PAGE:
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At first, I dismissed the dark, bumpy spot on the back of my knee as just a bruise. It felt tender whenever I wore my skinny jeans, and when it hadn't healed after a few months, I made an appointment with Luis Navarro, MD, director of the Vein Treatment Center in New York City. Dr. Navarro, whose official specialty is called phlebology, confirmed it: A large vein in my leg -- the greater saphenous vein (GSV) -- had become faulty, allowing blood to flow backwards. This caused a cluster of veins in the back of my knee to enlarge into a twisted, bulging mess. Dr. Navarro told me that around 20 percent of the population eventually gets varicose veins; mine just happened earlier because of genetics (yup, my mom has the same problem).
He recommended endolaser therapy to seal the damaged vein, which would redirect the blood through healthier veins. Although it wasn't yet problematic, my varicose vein would get bigger, more painful, and could even cause skin infections. I would also need a mini-phlebectomy, which meant Dr. Navarro would make tiny incisions at the back of my knee to remove the ropey, twisted veins. (Together, both procedures average $3,000 to $5,000 and are typically covered by insurance.) The day of the surgery, Dr. Navarro's associate swabbed a numbing cream from my thigh to my ankle and he gave me local anesthesia before the 45-minute procedure. Afterward, I was given strict instructions to wear a compression stocking for a week to get the blood flowing toward my heart.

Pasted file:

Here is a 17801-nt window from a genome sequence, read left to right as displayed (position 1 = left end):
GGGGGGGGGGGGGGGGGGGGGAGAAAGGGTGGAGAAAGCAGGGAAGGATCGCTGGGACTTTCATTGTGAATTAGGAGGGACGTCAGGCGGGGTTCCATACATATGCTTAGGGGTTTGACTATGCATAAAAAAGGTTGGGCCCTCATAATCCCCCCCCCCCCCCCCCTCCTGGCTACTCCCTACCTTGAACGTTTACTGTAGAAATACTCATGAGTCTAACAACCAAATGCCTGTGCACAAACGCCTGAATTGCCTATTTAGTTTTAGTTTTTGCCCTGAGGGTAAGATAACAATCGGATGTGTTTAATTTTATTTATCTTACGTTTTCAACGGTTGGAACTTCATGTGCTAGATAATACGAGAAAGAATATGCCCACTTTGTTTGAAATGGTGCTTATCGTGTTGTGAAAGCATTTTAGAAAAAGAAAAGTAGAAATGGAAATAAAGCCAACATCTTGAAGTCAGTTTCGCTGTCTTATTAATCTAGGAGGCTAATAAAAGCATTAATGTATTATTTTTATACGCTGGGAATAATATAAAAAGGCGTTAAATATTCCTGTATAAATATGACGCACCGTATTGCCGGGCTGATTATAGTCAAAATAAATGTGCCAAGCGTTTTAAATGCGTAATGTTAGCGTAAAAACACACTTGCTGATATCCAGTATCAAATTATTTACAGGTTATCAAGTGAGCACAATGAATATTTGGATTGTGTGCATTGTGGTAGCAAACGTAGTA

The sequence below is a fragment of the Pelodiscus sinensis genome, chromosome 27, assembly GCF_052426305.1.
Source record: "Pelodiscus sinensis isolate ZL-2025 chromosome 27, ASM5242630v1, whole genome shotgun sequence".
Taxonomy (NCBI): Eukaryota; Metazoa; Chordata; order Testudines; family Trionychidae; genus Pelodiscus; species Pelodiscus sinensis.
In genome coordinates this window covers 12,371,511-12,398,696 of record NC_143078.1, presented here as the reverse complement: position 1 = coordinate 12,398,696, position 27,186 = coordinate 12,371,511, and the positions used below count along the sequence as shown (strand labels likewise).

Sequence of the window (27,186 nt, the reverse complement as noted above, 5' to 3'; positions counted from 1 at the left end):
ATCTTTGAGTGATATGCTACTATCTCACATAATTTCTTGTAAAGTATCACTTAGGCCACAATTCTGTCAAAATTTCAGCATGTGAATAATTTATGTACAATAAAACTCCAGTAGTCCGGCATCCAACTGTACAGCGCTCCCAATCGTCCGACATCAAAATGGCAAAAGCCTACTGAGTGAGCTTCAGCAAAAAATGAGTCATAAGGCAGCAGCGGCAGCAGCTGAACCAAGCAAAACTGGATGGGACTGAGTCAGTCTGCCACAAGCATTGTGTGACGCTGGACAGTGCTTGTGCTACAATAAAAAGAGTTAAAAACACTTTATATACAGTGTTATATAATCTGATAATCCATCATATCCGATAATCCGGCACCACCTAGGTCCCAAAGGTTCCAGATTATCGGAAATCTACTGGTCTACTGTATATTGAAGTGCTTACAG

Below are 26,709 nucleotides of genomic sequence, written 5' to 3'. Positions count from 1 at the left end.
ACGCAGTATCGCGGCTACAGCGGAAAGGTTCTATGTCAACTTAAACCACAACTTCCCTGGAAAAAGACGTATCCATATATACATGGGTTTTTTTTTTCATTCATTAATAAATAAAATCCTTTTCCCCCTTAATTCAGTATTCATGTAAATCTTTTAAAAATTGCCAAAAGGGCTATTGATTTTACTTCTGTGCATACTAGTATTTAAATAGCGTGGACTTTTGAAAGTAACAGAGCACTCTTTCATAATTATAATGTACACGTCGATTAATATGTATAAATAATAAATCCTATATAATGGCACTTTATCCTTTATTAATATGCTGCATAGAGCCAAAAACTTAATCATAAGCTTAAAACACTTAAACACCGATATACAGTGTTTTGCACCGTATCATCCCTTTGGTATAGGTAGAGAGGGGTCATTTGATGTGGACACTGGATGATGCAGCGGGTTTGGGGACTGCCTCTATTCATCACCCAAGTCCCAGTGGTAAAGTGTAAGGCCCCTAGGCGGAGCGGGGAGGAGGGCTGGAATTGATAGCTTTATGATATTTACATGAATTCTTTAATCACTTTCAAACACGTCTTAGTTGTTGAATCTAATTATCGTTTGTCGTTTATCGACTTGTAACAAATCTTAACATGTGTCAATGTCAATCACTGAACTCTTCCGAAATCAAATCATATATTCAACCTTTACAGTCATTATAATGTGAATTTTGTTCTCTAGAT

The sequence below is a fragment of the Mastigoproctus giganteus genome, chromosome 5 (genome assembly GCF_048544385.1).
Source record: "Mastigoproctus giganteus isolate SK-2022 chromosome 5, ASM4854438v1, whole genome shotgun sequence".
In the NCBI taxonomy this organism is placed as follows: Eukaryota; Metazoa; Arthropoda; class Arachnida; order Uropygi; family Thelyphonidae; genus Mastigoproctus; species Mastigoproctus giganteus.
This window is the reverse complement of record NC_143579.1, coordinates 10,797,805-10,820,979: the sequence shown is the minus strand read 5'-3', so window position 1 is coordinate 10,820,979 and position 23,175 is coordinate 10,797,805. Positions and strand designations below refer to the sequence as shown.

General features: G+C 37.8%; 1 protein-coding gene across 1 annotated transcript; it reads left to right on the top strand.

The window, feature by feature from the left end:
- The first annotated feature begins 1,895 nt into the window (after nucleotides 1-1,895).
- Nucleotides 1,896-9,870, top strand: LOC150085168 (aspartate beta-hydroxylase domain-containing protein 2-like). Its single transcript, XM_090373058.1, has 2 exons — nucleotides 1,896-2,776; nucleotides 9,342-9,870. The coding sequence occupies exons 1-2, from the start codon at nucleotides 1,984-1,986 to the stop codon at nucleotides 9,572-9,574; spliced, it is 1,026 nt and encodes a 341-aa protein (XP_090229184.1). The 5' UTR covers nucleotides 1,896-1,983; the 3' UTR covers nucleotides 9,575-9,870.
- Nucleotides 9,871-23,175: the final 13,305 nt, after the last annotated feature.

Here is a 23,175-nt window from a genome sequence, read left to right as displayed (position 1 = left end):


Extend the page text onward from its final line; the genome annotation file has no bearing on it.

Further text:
I felt pretty good the first 48 hours after the surgery but the next five days weren't exactly pain-free, and I had to remind myself to take it slow. Four weeks later, I still have light bruising and some faint scars. Was it worth it? Definitely. I'm happy I dealt with my varicose vein sooner rather than later. Best of all, I feel confident wearing a skirt and comfortable in my skinny jeans.